Viral fossils that integrated into our genetic code millions of years ago could be responsible for some subtypes of autism, a new study has suggested. Experiments in mouse models revealed a possible role for these endogenous viral elements and suggest that this should be an avenue for further research.
The human genome is littered with sequences derived from viruses that infected our ancient ancestors. Called endogenous retroviruses (ERVs), these genetic elements make up about 8 percent of our genome, and originated from the ancestors of modern retroviruses like HIV.
Most of the time, ERVs remain dormant, silenced by the body’s sophisticated regulatory machinery. There have been tentative claims that these sequences could be involved in some cases of sporadic amyotrophic lateral sclerosis (ALS); there is also some evidence to suggest that they may play a protective role during embryonic development. Overall, though, they remain largely mysterious relics of our genetic history.
A new study, from an international team led by researchers at Kobe University in Japan, has uncovered a possible role for ERVs in the development of autism.
The experiments were performed using a mouse model of idiopathic autism – that’s autism with no known genetic or environmental cause. Brain scans on two different but related strains of mice, called BTBR/J and BTBR/R, revealed structural differences in 33 brain regions. The most stark was in the corpus callosum, the bundle of nerves that connects the two hemispheres of the brain together.
Further investigations revealed that the BTBR/R mice had significantly higher levels of ERVs compared with non-autistic mice, and genetic analysis suggested that these ERVs had been activated. The authors suggest that this is down to a failure of the mechanisms that usually keep ERVs sitting quietly in the genome, and found that the activation led to increased copy number variants (CNVs) – repeated genetic sequences that vary in number between individuals – in the autistic mice. The study concluded that ERV activation during fetal development could increase the likelihood of autism.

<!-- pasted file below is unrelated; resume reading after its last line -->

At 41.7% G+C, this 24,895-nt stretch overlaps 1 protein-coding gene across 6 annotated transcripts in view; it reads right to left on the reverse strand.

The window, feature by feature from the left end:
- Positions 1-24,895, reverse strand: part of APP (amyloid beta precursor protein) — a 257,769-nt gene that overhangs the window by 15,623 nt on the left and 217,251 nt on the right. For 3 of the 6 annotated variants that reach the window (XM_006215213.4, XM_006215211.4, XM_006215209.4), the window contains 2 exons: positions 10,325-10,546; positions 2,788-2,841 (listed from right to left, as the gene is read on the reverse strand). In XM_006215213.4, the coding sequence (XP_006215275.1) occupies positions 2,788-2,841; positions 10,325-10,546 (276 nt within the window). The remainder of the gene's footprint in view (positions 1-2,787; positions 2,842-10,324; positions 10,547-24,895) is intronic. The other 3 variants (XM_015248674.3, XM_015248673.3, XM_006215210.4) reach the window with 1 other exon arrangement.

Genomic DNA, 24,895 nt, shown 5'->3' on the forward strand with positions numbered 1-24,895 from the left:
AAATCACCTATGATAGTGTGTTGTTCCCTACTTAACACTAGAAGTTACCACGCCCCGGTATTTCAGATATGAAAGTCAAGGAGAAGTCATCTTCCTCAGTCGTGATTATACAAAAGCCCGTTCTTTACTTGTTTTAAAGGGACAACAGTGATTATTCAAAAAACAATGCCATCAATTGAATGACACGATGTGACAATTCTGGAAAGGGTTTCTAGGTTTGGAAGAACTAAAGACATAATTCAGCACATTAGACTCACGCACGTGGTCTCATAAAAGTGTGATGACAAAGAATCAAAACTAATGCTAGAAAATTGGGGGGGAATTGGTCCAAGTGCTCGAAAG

The team also performed extensive behavioral tests on their two different groups of autistic mice. BTBR/R mice displayed less anxiety than the BTBR/J mice. They also performed almost as well as neurotypical mice in a maze test (similar to the one in the video below), showing they have a near-typical level of spatial learning ability. However, the BTBR/R mice also showed more repetitive behaviors and less willingness to interact socially with other mice, which the researchers refer to as the “core symptoms” of autism.
Links between the corpus callosum and autism have been made before. However, what the researchers found intriguing here was that the BTBR/R mice – which had more of the classical autistic behavioral traits – actually had a typical corpus callosum, according to their brain scans.
Therefore, even though these two mouse strains have shared ancestry, they show distinct differences in both brain structure and behavior.
The authors suggest that BTBR/R, which is the lesser-used mouse model, is actually a more accurate representation of idiopathic autism, and could therefore be important for future study.
They also point to the need for further research into how ERV activation could predispose individuals to developing autism, particularly in the light of previous research that has found distinctive human ERV signatures in autistic people. It is hoped that, in the future, scientists may be able to build a better classification system for the different types of autism.
“Taken together with the demonstrated roles of ERV in CNV formation, our observation of the two BTBR strains provides a vivid model to describe how the genome evolves toward [autism] susceptibility,” the study concludes.
The study is published in Molecular Psychiatry.